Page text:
Why do adults take themselves so seriously? One time I actually fell during yoga. I leaned forward and fell. I made it up. I chuckled and kept walking. My instructor said: That’s the spirit! Smile, it’s only yoga!

It stays with me. Autumn is what you make of it.

8. Stop running!

Physical activity has never been a conscious activity for me. I was getting ready for a game, turning on my mp3 player and immersing myself in the music so I didn’t have to think about what I was doing.

Nothing wrong with that. I understand you can’t walk away from yourself on the carpet. On my yoga mat – looking into the mirror, paying attention to the breath in each pose, paying attention to the form when surrender is not an option – transformation takes place.

Trainers always say: If you don’t feel anything, nothing will happen. I have found that this is indeed the case, and on several levels.

It means: I worship the place in you of love, of light, of truth, of peace; I worship the place in you where, if you are in that place in you and I am in that place in me, there is only one of us. This greeting acknowledges the true nature of each person, their higher self, and the fact that we are all equal.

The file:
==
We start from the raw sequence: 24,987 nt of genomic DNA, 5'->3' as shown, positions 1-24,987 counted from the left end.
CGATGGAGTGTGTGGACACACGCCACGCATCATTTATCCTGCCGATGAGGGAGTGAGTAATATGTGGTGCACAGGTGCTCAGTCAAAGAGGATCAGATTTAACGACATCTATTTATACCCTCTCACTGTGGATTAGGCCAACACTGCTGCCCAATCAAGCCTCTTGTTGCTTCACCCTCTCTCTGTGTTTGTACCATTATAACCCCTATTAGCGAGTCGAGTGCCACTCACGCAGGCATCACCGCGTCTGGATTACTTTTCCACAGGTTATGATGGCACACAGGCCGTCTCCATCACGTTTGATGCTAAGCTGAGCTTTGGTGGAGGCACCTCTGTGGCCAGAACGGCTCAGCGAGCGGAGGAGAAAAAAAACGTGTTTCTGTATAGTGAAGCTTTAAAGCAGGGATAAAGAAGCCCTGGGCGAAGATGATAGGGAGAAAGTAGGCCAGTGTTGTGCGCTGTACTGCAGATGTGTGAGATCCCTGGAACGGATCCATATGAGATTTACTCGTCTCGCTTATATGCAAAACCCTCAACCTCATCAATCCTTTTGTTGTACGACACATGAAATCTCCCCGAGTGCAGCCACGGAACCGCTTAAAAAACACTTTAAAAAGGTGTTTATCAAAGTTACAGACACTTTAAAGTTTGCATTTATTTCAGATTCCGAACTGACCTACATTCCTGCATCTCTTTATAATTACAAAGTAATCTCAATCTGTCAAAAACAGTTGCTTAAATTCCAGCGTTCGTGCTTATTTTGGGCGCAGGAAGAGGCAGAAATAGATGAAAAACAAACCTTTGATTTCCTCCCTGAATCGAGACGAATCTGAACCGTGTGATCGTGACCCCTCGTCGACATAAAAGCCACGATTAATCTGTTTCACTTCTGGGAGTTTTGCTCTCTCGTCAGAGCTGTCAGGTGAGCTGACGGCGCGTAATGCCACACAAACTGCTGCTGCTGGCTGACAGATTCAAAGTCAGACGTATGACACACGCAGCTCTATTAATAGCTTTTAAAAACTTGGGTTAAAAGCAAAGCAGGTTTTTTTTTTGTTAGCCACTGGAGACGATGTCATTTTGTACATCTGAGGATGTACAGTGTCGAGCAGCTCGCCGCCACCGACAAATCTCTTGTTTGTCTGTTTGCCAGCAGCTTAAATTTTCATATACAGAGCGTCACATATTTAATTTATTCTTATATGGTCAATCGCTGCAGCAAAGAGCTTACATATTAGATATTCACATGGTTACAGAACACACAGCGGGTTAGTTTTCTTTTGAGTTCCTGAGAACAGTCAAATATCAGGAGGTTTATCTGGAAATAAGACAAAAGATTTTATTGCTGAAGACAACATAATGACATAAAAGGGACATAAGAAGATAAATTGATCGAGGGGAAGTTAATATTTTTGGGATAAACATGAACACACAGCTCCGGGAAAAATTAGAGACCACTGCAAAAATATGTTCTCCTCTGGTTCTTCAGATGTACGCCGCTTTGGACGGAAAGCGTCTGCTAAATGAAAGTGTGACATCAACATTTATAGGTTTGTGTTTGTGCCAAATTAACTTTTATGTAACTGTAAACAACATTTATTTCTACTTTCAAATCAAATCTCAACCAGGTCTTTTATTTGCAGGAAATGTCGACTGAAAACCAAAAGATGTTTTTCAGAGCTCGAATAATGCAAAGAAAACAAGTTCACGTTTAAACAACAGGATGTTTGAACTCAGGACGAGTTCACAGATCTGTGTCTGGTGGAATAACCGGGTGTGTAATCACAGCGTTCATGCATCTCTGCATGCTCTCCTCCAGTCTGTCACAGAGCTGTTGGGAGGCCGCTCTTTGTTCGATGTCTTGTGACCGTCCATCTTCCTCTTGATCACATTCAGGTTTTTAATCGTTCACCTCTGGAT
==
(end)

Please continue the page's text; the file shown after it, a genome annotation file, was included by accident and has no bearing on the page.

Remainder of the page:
Yoga has helped me become an active participant in my own happiness and truth in a way that no pill can. At the end of each yoga class, the teacher thanks us for the guidance and says: Namaste.

In this room, we all try to better ourselves. We all come together to open our hearts, be kind to ourselves and our bodies, become more centered, and thus become a better husband, wife, parent, friend, etc.

We’re all trying to be happier. We all give up. We’re all going to sit down again. We all reach milestones. We all learn. We never stop trying. We’re all the same.